Yesterday Nora Ephron had a lovely, lovely op-ed piece in the New York Times on food as memory, the small moments of goodness that are to be appreciated in life, and why Hungarians are about more than just goulash. I will use her words to describe it: “simultaneously sweet, savory and completely unexpected, like all good things” (now I will use my word to describe it: strudelicious!). It’s an evocative, funny read (with a major meow moment to her first husband Dan Greenburg, whom she apparently did not get a book and movie out of). The NYT readership approves: it is currenly sitting proudly at #4 on MEL.
Here’s where Fishbowl comes in: yesterday I got a tip that the op-ed was posted on HuffPo, on its very day of publication. I’d seen double-posting before on HuffPo; I knew Jay Rosen often posted new PressThink entries on HuffPo, and I recalled the same about David Corn. With Ephron, though, my eyebrow arched; it wasn’t her own website but a customer paying for content. Hm.
It is at this point, dear reader, that I goofed. Because after reading the piece on the NYT site, I clicked over to HuffPo to see if it was indeed there; a quick glance down the left-hand side revealed that, yes, Ephron’s post was indeed up, complete with the opening sentences as teaser. I didn’t bother clicking through.
If I had clicked through, though, what would I have seen? Find out after the jump, where all mysteries are revealed.
If I had, I would have seen that the click-through led in fact to a blank post, with only the hed and a link to the actual New York Times story. Which is standard bloggery, as you know; Fishbowl does it all the time. After banging my head on my desk briefly, I corrected the post and apologized for my assumption.
Except – my tipster was almost positive that he’d seen Ephron’s piece up online. And a previous NYT op-ed, a piece on Bill Clinton from Sept. 29, 2005 had been posted on HuffPo that same day, without the NYT designation. Hm, again.
So I asked. According to Arianna Huffington, Ephron’s post was not up in full on the web but was rather always linked as described above. Arianna explains the process thusly:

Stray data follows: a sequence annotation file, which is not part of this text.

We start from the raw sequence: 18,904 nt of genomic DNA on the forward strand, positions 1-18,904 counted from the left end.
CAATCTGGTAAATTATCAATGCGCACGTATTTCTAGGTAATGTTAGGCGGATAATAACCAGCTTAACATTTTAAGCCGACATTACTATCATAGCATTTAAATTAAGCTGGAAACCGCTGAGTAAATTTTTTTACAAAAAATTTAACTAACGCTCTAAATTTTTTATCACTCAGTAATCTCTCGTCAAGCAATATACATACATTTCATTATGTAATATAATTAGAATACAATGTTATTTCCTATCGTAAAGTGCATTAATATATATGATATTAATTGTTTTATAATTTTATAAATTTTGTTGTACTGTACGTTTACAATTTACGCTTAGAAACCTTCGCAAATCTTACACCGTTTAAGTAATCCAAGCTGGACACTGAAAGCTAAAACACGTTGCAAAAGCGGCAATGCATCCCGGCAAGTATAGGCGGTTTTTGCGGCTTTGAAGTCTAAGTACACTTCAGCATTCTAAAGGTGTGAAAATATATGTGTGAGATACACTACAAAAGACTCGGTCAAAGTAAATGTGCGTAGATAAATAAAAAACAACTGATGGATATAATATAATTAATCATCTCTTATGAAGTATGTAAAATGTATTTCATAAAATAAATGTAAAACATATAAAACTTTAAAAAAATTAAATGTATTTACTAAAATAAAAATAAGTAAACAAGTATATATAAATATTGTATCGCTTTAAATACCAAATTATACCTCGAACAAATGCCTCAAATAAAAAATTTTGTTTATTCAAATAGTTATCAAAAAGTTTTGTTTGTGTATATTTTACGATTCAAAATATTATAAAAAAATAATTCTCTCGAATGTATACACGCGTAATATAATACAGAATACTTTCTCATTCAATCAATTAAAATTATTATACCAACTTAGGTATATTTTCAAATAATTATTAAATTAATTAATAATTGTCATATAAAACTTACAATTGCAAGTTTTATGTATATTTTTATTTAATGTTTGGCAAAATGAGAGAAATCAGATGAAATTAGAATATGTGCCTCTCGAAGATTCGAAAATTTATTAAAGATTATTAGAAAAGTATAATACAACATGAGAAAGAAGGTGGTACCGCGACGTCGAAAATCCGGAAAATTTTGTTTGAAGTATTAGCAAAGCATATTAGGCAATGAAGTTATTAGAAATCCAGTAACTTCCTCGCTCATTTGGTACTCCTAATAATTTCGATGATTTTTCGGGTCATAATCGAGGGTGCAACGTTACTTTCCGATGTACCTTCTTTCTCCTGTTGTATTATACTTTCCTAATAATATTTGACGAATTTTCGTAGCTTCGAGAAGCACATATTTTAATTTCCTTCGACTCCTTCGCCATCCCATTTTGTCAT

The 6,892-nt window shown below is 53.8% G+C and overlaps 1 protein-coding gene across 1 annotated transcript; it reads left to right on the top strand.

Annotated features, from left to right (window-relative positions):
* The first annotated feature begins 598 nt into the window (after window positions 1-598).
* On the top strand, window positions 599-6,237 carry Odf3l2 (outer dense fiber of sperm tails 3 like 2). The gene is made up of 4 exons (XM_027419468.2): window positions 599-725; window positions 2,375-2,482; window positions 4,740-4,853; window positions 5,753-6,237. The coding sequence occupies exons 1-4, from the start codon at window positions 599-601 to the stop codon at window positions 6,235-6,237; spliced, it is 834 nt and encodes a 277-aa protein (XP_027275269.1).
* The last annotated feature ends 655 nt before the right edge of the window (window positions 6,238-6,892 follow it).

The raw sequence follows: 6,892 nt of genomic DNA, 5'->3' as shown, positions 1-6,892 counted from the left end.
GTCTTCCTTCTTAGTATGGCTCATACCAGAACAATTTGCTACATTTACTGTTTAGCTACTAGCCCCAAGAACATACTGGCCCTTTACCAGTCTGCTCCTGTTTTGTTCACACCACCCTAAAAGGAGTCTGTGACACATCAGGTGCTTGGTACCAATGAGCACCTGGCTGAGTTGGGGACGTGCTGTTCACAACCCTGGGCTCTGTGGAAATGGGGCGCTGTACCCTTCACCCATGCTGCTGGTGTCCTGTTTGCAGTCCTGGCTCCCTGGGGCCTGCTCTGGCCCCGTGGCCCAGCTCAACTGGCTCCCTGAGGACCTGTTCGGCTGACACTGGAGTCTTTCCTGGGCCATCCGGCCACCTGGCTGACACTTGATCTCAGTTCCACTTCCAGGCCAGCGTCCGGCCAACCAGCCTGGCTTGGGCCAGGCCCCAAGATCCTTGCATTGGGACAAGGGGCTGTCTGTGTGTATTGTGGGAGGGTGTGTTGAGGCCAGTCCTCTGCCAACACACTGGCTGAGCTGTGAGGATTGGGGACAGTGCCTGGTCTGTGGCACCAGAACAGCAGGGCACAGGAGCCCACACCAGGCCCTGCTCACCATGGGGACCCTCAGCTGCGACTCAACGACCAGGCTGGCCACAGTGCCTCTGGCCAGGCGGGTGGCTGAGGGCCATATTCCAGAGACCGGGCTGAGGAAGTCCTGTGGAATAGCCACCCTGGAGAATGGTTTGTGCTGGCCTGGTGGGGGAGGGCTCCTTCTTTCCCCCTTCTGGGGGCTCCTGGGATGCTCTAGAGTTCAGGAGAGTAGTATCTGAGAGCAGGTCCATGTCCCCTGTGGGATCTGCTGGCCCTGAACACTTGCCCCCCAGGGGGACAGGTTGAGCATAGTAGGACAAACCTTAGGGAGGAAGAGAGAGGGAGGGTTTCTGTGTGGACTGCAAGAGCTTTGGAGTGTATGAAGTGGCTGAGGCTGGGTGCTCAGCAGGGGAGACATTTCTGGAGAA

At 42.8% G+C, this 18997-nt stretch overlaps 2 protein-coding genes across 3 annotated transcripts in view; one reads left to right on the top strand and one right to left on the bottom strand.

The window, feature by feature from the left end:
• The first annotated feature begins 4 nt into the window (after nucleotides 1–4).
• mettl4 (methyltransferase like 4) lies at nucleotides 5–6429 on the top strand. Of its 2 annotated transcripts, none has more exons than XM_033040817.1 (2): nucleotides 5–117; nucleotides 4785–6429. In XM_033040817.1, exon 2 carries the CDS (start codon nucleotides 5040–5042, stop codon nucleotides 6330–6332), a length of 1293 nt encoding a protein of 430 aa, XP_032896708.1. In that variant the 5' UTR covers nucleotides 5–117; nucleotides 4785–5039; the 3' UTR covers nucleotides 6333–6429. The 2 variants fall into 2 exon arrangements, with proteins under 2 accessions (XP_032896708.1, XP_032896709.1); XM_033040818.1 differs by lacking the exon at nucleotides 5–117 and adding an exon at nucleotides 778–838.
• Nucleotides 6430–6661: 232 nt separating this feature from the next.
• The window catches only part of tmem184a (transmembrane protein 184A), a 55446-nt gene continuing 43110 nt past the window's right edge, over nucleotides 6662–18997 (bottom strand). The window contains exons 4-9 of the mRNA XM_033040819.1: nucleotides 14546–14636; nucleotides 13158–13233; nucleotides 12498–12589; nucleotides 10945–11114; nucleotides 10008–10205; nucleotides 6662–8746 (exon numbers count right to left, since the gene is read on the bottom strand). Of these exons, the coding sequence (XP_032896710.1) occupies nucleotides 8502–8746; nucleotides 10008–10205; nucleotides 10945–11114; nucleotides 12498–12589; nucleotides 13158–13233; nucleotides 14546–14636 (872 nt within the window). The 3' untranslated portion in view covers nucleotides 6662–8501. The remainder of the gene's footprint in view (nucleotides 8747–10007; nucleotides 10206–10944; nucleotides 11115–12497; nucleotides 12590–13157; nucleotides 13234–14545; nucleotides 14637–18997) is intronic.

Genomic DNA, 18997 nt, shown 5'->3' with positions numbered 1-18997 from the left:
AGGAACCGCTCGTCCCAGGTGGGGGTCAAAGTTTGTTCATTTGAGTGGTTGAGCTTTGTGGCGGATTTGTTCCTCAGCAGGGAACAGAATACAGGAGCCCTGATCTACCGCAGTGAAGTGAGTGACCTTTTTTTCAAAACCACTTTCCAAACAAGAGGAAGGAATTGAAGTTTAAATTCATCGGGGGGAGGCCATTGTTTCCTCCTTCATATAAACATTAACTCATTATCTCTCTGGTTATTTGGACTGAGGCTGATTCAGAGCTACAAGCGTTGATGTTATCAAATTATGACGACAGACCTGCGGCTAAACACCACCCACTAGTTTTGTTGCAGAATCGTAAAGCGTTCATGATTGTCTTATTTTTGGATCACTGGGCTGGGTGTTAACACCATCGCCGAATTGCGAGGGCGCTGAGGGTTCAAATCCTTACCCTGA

In general, we have invited a dozen or so bloggers, including Jane Hamsher, Jay Rosen, Jeff Jarvis, David Corn, John Amato, and Eric Alterman to be cross-posting on HuffPost whenever they want… When HuffPost regulars like Nora or Gary Hart have columns in other publications, they send them to us, and depending on what they want, we’ll post them or link to them. But it’s their call. And I presume it depends on what their agreement is with the publication the article first appearead in.
What is the agreement? Was the Times miffed? Not according to spokesperson Toby Usnik, who said that, though the column is a work for hire, Ephron didn’t need to give notice or get consent because all she did was post the link. (The NYT and the writer have joint copyright, and after a grace period the writer my dispose of the piece as she likes.)
So – that mystery is solved (although my tipster is not convinced. But, absent a screengrab, it is what it is). Not sure how the NYT would address the Clinton piece, which IS copied in full on HuffPo, and doesn’t have an NYT credit, but at this point they don’t seem too fussed. Her story is #4 on MEL, after all.
At the end of the day, though, all that really matters is that cabbage strudel and blogger were united in a blissful burst of memory. It also matters that we are now right.
UPDATE: HuffPo also syndicates material from certain publications, including the New York Observer, Christian Science Monitor, and The Nation. Says HuffPo general manager Sarah Bernard: “In these cases, The Huffington Post acts more as an aggregator than an original publisher, but the result is the same. We are bringing interesting opinions to our audience.”